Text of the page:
Of course, it is possible to absorb it until the total amount (accumulated NOx amount) of NOx calculated by the CPU 4 reaches 100% of the possible absorbing capacity of the absorbing catalyst 2, and it is possible to perform the rich spike thereafter. However, there is a possibility that the amount of NOx in the exhaust gas discharged to the atmospheric air increases. Therefore, it is preferable to set about 90–95% of the possible absorbing capacity as an upper limit, as aforementioned.

(Embodiment of Invention of Claim 5)

In the embodiment of claim 4, about 90–95% of the possible absorbing capacity of the absorbing catalyst 2 is set as the upper limit. At the time of reducing and removing the NOx having been absorbed, the rich spike is performed during the time which is necessary for reducing and removing the NOx the amount of which corresponds to the estimated amount of NOx computed by the CPU 4.

That is, the rich spike is performed after the lean operation time during which the amount of NOx (or about 90–95% of the possible absorbing capacity), corresponding to the possible absorbing capacity of the absorbing catalyst 2, is absorbed, elapses.

When the rich spike is executed in this way, it is possible to cleanup the absorbing catalyst in good condition, to suppress to a requisite minimum the amount of Co discharged when the air-fuel ratio λ is rich, and to suppress the decrease of the thermal efficiency to a minimum.

(Embodiment of Invention of Claim 6)

FIG. 11 is a schematic front view of the internal combustion engine 104 which is embodied in accordance with the invention of claim 6. According to the invention of the aforementioned claims 2 and 3, the air-fuel ratio λ at the time of recovering the absorbing catalyst 2, is set so that the density of CO in the exhaust gas pipe 1 upstream of the absorbing catalyst 2 is higher. But it is necessary to take a counter measure for preventing CO, which does not contribute to the cleanup of the NOx and SOx in the exhaust gas, from being discharged into the atmospheric air. Consequently, the internal combustion engine 104 has an arrangement in which an oxidation catalyst 20 is provided in the exhaust gas passage (exhaust gas pipe 1) downstream of the absorbing catalyst 2.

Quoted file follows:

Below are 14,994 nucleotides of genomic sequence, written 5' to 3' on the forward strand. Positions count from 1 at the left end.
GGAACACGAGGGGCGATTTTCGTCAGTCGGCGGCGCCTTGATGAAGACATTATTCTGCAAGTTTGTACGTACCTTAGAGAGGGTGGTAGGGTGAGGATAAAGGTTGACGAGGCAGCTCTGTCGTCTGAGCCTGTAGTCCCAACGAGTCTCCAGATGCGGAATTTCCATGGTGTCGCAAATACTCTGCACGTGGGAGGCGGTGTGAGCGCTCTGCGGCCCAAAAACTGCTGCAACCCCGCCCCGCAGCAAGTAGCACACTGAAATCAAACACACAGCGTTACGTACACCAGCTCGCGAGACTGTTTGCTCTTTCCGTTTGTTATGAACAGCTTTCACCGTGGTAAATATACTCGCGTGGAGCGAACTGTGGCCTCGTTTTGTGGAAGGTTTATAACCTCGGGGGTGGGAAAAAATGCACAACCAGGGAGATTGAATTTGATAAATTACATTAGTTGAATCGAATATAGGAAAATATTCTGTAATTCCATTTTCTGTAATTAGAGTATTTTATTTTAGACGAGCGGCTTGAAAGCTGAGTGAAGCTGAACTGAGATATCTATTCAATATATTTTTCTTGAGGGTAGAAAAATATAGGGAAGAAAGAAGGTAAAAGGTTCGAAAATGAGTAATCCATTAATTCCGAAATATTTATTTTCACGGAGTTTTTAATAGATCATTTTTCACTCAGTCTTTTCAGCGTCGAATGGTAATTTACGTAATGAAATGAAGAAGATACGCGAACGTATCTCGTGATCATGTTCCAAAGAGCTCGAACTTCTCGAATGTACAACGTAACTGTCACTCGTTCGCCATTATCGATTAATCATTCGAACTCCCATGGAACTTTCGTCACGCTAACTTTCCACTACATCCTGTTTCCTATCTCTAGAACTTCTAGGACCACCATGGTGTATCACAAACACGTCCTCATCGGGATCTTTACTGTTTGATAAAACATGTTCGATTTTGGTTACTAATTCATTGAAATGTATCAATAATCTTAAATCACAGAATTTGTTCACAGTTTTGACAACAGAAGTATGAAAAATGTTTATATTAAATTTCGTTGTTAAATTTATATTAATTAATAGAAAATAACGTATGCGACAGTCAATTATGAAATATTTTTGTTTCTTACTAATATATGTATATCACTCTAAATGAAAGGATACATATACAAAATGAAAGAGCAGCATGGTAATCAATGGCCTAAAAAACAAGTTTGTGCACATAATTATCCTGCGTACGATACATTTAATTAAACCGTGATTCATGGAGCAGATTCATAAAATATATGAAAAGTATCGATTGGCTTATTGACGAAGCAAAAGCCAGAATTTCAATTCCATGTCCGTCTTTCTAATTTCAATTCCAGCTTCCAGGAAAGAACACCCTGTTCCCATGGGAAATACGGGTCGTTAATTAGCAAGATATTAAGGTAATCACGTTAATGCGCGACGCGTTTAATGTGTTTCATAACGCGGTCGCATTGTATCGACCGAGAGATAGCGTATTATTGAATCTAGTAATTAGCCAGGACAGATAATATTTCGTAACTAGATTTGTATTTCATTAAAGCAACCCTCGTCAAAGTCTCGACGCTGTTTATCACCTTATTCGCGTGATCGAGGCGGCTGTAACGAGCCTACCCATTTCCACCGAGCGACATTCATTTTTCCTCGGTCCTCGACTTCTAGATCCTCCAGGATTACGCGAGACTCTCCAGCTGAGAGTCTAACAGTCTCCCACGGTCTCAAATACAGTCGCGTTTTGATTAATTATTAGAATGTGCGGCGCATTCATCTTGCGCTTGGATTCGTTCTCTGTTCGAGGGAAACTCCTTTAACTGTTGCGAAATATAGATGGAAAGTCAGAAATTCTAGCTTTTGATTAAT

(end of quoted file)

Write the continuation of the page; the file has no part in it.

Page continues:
Further, the internal combustion engine 104 has a pump 21, for supplying the secondary air, which is mounted in the exhaust passage upstream of the oxidation catalyst 20. There is installed an oxygen sensor 3 b between the pump 21 and the absorbing catalyst 2. The oxygen sensor 3 b is necessarily mounted upstream of the pump 21 in order not to allow the oxygen sensor 3 b to detect oxygen in the secondary air. The oxygen sensor 3 b detects only the oxygen passing through the absorbing catalyst 2, and the oxygen sensor 3 b fulfills a role for monitoring the absorbing capacity of the absorbing catalyst 2. Other constructions of the internal combustion engine 104 are the same as those of the internal combustion engine 100. Air supplied by the pump 21 oxidizes (i.e. cleans up) CO in the oxidation catalyst 20.

Incidentally, in the invention of claims 2 and 3, it is necessary to prevent a discharge of CO, which is excessively supplied, into the atmospheric air. Namely, in order to limit the amount of NOx or CO discharged to the atmospheric air to a minimum, it is necessary to relatively strictly control the air-fuel ratio.

In this respect, according to the invention of claim 6, the cleanup by the oxidation catalyst 20 can be done even if a bit excessive amount of CO is supplied, and it is easy to control the air-fuel ratio. Namely, in the internal combustion engine 104, the oxygen sensor 3 a can be skipped.

(Embodiment of Invention of Claims 7 and 8)